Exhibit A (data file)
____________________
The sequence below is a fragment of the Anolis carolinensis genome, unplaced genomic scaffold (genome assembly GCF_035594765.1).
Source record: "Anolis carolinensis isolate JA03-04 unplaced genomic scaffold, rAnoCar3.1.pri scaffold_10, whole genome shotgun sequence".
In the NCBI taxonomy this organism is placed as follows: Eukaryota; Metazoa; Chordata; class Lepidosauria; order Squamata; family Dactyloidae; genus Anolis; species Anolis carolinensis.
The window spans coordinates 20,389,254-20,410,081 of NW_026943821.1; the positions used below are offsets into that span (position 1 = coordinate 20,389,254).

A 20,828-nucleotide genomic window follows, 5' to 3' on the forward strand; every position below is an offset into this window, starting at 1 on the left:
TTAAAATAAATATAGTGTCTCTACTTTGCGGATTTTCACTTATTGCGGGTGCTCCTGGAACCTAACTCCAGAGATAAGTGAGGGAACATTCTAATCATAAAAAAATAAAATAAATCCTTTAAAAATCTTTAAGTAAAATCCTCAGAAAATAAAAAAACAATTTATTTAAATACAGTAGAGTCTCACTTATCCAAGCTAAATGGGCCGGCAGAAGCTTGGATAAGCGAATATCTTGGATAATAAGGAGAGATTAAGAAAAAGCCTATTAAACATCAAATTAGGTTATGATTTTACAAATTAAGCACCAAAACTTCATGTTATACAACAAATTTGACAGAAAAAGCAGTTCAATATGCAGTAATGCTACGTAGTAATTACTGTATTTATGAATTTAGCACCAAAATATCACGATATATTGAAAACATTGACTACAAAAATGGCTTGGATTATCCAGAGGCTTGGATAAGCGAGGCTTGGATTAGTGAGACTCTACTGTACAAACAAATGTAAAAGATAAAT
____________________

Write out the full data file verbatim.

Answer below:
The sequence below is a fragment of the Anolis carolinensis genome, unplaced genomic scaffold (genome assembly GCF_035594765.1).
Source record: "Anolis carolinensis isolate JA03-04 unplaced genomic scaffold, rAnoCar3.1.pri scaffold_10, whole genome shotgun sequence".
In the NCBI taxonomy this organism is placed as follows: Eukaryota; Metazoa; Chordata; class Lepidosauria; order Squamata; family Dactyloidae; genus Anolis; species Anolis carolinensis.
The window spans coordinates 20,389,254-20,410,081 of NW_026943821.1; the positions used below are offsets into that span (position 1 = coordinate 20,389,254).

A 20,828-nucleotide genomic window follows, 5' to 3' on the forward strand; every position below is an offset into this window, starting at 1 on the left:
TTAAAATAAATATAGTGTCTCTACTTTGCGGATTTTCACTTATTGCGGGTGCTCCTGGAACCTAACTCCAGAGATAAGTGAGGGAACATTCTAATCATAAAAAAATAAAATAAATCCTTTAAAAATCTTTAAGTAAAATCCTCAGAAAATAAAAAAACAATTTATTTAAATACAGTAGAGTCTCACTTATCCAAGCTAAATGGGCCGGCAGAAGCTTGGATAAGCGAATATCTTGGATAATAAGGAGAGATTAAGAAAAAGCCTATTAAACATCAAATTAGGTTATGATTTTACAAATTAAGCACCAAAACTTCATGTTATACAACAAATTTGACAGAAAAAGCAGTTCAATATGCAGTAATGCTACGTAGTAATTACTGTATTTATGAATTTAGCACCAAAATATCACGATATATTGAAAACATTGACTACAAAAATGGCTTGGATTATCCAGAGGCTTGGATAAGCGAGGCTTGGATTAGTGAGACTCTACTGTACAAACAAATGTAAAAGATAAAT